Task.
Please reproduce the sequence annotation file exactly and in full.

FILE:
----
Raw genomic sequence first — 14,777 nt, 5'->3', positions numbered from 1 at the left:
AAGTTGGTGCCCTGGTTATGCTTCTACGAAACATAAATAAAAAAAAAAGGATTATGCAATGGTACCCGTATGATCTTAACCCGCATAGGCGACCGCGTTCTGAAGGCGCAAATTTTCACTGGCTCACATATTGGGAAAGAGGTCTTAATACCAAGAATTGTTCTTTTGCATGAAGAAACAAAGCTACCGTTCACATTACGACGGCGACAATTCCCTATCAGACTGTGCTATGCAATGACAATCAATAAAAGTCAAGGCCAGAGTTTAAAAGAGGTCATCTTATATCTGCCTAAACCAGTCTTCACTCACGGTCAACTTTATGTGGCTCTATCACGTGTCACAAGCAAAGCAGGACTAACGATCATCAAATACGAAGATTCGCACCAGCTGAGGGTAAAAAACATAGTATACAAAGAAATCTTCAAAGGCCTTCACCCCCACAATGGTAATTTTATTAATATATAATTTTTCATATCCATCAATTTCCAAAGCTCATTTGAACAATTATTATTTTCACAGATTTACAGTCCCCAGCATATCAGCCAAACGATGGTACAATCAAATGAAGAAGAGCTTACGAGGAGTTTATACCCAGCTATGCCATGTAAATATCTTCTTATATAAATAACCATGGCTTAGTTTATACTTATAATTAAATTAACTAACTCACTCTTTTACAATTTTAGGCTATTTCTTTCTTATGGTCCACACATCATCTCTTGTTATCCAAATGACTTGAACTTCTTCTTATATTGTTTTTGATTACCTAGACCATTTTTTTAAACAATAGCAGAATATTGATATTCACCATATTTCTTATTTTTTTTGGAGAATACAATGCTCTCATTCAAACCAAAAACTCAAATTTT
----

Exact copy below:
Raw genomic sequence first — 14,777 nt, 5'->3', positions numbered from 1 at the left:
AAGTTGGTGCCCTGGTTATGCTTCTACGAAACATAAATAAAAAAAAAAGGATTATGCAATGGTACCCGTATGATCTTAACCCGCATAGGCGACCGCGTTCTGAAGGCGCAAATTTTCACTGGCTCACATATTGGGAAAGAGGTCTTAATACCAAGAATTGTTCTTTTGCATGAAGAAACAAAGCTACCGTTCACATTACGACGGCGACAATTCCCTATCAGACTGTGCTATGCAATGACAATCAATAAAAGTCAAGGCCAGAGTTTAAAAGAGGTCATCTTATATCTGCCTAAACCAGTCTTCACTCACGGTCAACTTTATGTGGCTCTATCACGTGTCACAAGCAAAGCAGGACTAACGATCATCAAATACGAAGATTCGCACCAGCTGAGGGTAAAAAACATAGTATACAAAGAAATCTTCAAAGGCCTTCACCCCCACAATGGTAATTTTATTAATATATAATTTTTCATATCCATCAATTTCCAAAGCTCATTTGAACAATTATTATTTTCACAGATTTACAGTCCCCAGCATATCAGCCAAACGATGGTACAATCAAATGAAGAAGAGCTTACGAGGAGTTTATACCCAGCTATGCCATGTAAATATCTTCTTATATAAATAACCATGGCTTAGTTTATACTTATAATTAAATTAACTAACTCACTCTTTTACAATTTTAGGCTATTTCTTTCTTATGGTCCACACATCATCTCTTGTTATCCAAATGACTTGAACTTCTTCTTATATTGTTTTTGATTACCTAGACCATTTTTTTAAACAATAGCAGAATATTGATATTCACCATATTTCTTATTTTTTTTGGAGAATACAATGCTCTCATTCAAACCAAAAACTCAAATTTT